Florida university professor kickstarts project to investigate 3D printed rocket engine parts
In a development that could significantly enhance the durability of 3D-printed materials across the board, Dr. Sanna Siddiqui, a Florida Polytechnic University professor, received a US$150,000 grant to study how 3D-printed rocket engine components perform in comparison to conventional parts. These components are made of nickel-based super alloy and are significantly more durable than any 3D-printed materials found currently in the consumer space.
Over the course of the two-year grant, Dr. Siddiqui's team is expected to test out 3D-printed rocket engine components subjected to a wide range of operational loads, simulating what they'd be going through during a NASA rocket launch, for instance.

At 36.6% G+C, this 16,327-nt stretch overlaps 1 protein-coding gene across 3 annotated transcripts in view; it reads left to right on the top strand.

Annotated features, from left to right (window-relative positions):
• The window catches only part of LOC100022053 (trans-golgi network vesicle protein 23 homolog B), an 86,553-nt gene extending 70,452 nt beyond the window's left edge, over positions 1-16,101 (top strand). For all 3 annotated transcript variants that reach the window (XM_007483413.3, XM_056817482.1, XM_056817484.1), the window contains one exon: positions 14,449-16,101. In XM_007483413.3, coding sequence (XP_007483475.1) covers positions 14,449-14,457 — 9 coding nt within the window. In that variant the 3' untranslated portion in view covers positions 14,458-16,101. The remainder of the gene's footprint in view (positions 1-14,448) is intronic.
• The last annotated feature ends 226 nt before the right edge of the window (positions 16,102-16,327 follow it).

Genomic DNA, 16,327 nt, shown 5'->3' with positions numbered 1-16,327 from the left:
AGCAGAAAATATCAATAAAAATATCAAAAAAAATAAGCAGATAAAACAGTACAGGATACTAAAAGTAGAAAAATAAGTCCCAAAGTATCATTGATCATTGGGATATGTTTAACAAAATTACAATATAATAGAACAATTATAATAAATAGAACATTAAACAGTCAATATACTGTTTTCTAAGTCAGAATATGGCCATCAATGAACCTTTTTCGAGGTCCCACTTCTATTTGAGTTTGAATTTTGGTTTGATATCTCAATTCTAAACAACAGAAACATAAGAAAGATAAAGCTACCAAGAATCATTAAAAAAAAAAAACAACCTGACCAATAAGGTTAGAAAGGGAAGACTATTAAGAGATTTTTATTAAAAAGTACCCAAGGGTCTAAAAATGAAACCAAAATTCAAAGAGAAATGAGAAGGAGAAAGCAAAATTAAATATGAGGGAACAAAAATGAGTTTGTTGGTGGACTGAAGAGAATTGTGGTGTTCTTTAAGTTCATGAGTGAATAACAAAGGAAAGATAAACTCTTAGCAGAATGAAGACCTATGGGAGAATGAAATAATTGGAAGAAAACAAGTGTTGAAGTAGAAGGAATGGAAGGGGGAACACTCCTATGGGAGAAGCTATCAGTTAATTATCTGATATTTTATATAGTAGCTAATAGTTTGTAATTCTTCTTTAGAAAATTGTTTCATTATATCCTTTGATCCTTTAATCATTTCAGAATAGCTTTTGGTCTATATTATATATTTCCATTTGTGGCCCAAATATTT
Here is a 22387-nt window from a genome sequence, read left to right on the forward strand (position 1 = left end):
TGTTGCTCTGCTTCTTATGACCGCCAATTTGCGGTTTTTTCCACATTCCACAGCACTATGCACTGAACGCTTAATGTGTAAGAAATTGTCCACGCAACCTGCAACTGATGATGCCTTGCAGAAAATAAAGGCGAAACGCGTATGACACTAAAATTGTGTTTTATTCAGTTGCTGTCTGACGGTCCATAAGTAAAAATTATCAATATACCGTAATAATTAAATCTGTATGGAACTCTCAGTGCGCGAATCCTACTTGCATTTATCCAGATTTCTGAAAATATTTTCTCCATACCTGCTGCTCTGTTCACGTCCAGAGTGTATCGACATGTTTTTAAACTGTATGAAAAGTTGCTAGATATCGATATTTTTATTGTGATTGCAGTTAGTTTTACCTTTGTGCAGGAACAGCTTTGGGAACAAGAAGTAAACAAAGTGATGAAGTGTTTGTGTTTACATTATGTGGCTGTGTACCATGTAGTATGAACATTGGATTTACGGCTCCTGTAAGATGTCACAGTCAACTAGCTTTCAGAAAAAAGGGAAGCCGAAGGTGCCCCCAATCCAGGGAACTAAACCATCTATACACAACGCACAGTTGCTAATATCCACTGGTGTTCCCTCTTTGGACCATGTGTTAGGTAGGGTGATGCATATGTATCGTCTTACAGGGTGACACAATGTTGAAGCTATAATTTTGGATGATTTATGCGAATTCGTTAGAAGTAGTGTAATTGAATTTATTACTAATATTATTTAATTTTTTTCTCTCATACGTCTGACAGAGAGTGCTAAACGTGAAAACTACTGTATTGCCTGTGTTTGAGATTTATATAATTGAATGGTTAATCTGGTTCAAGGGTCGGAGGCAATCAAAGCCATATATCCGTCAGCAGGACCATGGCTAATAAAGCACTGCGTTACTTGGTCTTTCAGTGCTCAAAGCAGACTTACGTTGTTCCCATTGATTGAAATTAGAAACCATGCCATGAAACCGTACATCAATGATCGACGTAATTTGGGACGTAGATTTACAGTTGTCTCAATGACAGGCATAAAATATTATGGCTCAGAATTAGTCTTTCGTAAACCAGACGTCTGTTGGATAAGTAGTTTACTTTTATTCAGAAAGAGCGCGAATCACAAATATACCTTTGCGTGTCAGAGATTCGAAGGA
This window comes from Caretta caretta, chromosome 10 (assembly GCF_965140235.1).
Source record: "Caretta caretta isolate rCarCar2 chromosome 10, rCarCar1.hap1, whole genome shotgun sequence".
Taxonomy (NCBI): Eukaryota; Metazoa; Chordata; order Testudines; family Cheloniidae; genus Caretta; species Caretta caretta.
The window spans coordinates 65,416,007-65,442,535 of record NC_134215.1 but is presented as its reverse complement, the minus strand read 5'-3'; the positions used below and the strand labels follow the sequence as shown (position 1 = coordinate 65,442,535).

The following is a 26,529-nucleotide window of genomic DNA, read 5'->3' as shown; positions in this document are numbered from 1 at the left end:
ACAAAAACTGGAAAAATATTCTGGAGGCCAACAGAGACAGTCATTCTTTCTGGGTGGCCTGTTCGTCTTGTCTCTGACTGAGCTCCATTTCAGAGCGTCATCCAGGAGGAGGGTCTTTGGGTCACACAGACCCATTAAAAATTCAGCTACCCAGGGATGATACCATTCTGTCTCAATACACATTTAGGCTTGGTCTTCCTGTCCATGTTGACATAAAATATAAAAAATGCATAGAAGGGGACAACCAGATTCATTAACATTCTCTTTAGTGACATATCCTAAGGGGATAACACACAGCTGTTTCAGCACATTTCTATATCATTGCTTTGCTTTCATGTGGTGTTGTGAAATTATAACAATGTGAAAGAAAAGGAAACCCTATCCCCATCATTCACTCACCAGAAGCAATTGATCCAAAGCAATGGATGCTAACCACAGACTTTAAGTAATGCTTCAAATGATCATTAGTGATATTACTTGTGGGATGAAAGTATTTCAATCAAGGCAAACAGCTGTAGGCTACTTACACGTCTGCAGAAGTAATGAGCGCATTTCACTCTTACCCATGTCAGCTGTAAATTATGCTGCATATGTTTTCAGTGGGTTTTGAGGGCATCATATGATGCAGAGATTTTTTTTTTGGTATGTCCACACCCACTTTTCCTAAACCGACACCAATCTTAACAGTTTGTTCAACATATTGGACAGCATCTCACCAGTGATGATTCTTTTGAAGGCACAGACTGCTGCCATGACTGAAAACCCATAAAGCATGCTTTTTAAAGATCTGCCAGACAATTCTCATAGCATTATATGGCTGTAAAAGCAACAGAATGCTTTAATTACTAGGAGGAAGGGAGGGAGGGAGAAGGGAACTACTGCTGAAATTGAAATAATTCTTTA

The wider implications here are interesting. As of now, 3D printing has largely been restricted, at least in the consumer space, to being a platform for cheap prototyping and DIY projects - durability has never been a key factor. However, the push for leveraging 3D printing in extreme use cases like rocket engines could push manufacturers to deploy those technologies in the consumer space in the years to come. This could potentially translate into substantially cheaper cars and other products, with greater customizability.